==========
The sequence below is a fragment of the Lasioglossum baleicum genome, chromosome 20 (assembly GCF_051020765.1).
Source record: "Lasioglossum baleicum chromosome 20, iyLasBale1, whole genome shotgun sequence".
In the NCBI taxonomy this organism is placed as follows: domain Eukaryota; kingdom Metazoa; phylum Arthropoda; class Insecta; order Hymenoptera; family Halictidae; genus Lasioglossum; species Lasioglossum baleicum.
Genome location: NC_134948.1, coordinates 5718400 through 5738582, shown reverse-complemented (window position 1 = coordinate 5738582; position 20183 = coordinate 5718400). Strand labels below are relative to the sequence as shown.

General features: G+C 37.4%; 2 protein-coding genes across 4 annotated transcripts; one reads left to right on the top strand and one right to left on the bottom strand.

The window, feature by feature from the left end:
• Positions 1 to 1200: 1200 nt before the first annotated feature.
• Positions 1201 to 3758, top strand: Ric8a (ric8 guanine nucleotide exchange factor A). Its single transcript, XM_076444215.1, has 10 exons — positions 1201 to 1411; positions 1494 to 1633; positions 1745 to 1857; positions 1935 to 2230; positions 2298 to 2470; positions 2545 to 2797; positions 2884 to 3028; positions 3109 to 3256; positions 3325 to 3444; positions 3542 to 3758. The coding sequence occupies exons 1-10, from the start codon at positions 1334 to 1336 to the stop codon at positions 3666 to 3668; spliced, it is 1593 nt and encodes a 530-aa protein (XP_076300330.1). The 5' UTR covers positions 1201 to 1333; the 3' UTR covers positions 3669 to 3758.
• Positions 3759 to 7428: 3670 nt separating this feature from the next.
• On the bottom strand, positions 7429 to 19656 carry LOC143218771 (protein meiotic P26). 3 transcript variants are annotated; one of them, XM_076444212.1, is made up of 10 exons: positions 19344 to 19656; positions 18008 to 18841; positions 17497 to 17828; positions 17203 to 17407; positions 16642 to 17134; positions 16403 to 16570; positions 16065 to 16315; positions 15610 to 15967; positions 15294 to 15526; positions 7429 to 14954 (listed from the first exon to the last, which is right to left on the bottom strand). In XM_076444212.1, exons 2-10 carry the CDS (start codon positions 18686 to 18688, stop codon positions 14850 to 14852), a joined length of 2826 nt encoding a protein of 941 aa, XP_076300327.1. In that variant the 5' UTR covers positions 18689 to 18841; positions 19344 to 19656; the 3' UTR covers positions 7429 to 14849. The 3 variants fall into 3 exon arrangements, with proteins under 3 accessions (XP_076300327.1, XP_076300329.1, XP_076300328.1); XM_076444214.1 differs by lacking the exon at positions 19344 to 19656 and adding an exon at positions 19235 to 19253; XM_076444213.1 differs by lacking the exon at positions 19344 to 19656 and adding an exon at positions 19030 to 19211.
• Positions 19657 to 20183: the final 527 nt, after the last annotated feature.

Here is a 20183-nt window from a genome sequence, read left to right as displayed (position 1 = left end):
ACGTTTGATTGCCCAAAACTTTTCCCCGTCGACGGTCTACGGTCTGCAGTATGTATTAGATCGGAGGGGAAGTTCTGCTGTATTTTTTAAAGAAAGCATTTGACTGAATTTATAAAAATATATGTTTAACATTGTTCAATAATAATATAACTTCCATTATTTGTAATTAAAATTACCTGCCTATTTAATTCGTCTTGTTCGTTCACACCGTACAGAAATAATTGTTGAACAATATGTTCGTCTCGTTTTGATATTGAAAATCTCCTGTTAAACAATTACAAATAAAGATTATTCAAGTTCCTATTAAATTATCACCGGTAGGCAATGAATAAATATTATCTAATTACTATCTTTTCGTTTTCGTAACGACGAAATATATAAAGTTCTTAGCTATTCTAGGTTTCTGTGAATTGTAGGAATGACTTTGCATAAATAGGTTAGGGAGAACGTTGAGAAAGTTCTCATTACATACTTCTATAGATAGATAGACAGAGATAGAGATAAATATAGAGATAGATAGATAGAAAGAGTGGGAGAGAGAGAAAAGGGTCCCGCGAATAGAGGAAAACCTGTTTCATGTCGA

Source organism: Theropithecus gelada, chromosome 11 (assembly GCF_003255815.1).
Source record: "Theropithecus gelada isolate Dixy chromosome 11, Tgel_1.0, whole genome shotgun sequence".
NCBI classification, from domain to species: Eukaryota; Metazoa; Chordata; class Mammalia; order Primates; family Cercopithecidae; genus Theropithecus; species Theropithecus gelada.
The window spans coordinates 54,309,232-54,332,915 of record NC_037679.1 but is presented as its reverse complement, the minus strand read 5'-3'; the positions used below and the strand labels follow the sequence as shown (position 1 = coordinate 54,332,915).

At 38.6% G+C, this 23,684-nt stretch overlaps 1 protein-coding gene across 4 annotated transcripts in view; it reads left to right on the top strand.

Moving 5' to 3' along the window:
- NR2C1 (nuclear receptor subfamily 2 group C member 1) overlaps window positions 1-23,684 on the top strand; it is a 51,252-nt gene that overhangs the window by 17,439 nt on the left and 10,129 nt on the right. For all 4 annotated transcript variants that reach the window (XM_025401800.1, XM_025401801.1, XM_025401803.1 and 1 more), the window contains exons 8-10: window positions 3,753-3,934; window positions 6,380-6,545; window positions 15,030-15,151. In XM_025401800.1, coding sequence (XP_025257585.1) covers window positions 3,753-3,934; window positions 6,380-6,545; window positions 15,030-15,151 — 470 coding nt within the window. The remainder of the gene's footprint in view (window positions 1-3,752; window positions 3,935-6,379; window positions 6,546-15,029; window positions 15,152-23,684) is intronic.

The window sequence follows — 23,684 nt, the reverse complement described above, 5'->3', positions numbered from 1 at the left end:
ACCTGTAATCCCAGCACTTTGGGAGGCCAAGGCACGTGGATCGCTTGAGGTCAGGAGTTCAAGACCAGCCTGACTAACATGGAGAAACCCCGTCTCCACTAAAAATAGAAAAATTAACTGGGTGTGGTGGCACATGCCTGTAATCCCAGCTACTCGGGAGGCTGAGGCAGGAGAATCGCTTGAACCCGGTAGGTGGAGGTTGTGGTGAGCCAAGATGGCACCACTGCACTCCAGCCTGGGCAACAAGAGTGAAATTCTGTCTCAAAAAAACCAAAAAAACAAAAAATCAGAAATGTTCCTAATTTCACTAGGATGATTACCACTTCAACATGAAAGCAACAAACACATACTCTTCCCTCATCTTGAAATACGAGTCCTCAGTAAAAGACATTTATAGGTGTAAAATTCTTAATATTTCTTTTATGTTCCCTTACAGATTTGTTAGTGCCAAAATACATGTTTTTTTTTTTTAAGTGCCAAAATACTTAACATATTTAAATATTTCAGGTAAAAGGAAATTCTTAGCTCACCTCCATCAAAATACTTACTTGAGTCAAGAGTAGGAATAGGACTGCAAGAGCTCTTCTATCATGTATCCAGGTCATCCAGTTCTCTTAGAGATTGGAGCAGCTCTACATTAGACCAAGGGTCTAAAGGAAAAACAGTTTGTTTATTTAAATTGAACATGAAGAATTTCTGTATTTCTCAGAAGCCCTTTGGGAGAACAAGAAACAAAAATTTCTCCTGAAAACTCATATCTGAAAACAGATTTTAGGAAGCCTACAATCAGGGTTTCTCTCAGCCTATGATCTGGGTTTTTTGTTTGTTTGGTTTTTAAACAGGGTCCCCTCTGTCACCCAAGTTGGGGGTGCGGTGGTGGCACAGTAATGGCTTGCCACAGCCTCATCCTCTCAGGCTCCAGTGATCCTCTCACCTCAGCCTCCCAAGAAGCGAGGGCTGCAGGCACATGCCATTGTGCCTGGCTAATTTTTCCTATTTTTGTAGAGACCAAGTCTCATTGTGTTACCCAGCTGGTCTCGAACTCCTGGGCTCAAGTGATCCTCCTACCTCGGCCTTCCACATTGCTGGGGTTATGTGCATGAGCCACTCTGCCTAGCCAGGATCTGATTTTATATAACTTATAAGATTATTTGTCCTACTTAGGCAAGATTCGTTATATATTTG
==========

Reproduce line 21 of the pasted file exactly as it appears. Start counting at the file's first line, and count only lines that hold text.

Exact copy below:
The window sequence follows — 23,684 nt, the reverse complement described above, 5'->3', positions numbered from 1 at the left end: